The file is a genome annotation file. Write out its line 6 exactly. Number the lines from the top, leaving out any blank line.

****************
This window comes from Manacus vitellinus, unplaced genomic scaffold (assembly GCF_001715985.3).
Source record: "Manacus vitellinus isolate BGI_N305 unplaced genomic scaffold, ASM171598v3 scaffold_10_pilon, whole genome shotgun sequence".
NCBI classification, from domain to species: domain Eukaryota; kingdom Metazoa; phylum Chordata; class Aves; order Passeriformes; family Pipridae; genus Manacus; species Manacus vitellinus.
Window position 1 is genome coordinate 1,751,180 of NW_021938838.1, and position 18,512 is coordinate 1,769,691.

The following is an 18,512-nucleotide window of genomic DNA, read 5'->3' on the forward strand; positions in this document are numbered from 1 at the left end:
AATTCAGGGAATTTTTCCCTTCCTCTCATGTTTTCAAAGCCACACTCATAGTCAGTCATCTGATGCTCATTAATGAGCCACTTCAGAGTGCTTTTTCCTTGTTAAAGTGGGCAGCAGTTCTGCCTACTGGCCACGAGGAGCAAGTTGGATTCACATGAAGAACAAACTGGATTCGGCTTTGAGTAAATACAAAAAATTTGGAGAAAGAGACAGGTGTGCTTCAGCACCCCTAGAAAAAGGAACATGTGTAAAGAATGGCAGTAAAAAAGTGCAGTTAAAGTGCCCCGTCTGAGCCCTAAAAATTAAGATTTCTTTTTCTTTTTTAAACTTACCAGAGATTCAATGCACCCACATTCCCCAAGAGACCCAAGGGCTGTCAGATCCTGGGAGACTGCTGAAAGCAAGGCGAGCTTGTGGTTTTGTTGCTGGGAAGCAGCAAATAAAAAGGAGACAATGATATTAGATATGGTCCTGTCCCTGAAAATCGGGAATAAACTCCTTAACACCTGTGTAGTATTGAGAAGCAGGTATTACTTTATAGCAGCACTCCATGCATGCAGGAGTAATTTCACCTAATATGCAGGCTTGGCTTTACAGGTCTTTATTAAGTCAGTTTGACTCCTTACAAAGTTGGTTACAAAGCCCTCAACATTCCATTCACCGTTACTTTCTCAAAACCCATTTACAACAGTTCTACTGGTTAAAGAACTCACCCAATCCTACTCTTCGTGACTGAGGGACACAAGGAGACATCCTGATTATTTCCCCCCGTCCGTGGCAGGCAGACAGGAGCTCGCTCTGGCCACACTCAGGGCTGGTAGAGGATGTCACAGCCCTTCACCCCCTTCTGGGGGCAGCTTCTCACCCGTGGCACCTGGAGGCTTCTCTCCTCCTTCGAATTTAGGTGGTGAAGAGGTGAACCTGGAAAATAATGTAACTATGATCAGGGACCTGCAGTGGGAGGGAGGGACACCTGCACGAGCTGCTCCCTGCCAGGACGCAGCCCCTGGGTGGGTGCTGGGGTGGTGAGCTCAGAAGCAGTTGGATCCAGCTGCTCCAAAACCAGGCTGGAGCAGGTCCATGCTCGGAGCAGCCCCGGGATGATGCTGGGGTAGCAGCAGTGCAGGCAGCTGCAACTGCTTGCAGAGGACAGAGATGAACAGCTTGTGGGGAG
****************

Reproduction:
AATTCAGGGAATTTTTCCCTTCCTCTCATGTTTTCAAAGCCACACTCATAGTCAGTCATCTGATGCTCATTAATGAGCCACTTCAGAGTGCTTTTTCCTTGTTAAAGTGGGCAGCAGTTCTGCCTACTGGCCACGAGGAGCAAGTTGGATTCACATGAAGAACAAACTGGATTCGGCTTTGAGTAAATACAAAAAATTTGGAGAAAGAGACAGGTGTGCTTCAGCACCCCTAGAAAAAGGAACATGTGTAAAGAATGGCAGTAAAAAAGTGCAGTTAAAGTGCCCCGTCTGAGCCCTAAAAATTAAGATTTCTTTTTCTTTTTTAAACTTACCAGAGATTCAATGCACCCACATTCCCCAAGAGACCCAAGGGCTGTCAGATCCTGGGAGACTGCTGAAAGCAAGGCGAGCTTGTGGTTTTGTTGCTGGGAAGCAGCAAATAAAAAGGAGACAATGATATTAGATATGGTCCTGTCCCTGAAAATCGGGAATAAACTCCTTAACACCTGTGTAGTATTGAGAAGCAGGTATTACTTTATAGCAGCACTCCATGCATGCAGGAGTAATTTCACCTAATATGCAGGCTTGGCTTTACAGGTCTTTATTAAGTCAGTTTGACTCCTTACAAAGTTGGTTACAAAGCCCTCAACATTCCATTCACCGTTACTTTCTCAAAACCCATTTACAACAGTTCTACTGGTTAAAGAACTCACCCAATCCTACTCTTCGTGACTGAGGGACACAAGGAGACATCCTGATTATTTCCCCCCGTCCGTGGCAGGCAGACAGGAGCTCGCTCTGGCCACACTCAGGGCTGGTAGAGGATGTCACAGCCCTTCACCCCCTTCTGGGGGCAGCTTCTCACCCGTGGCACCTGGAGGCTTCTCTCCTCCTTCGAATTTAGGTGGTGAAGAGGTGAACCTGGAAAATAATGTAACTATGATCAGGGACCTGCAGTGGGAGGGAGGGACACCTGCACGAGCTGCTCCCTGCCAGGACGCAGCCCCTGGGTGGGTGCTGGGGTGGTGAGCTCAGAAGCAGTTGGATCCAGCTGCTCCAAAACCAGGCTGGAGCAGGTCCATGCTCGGAGCAGCCCCGGGATGATGCTGGGGTAGCAGCAGTGCAGGCAGCTGCAACTGCTTGCAGAGGACAGAGATGAACAGCTTGTGGGGAG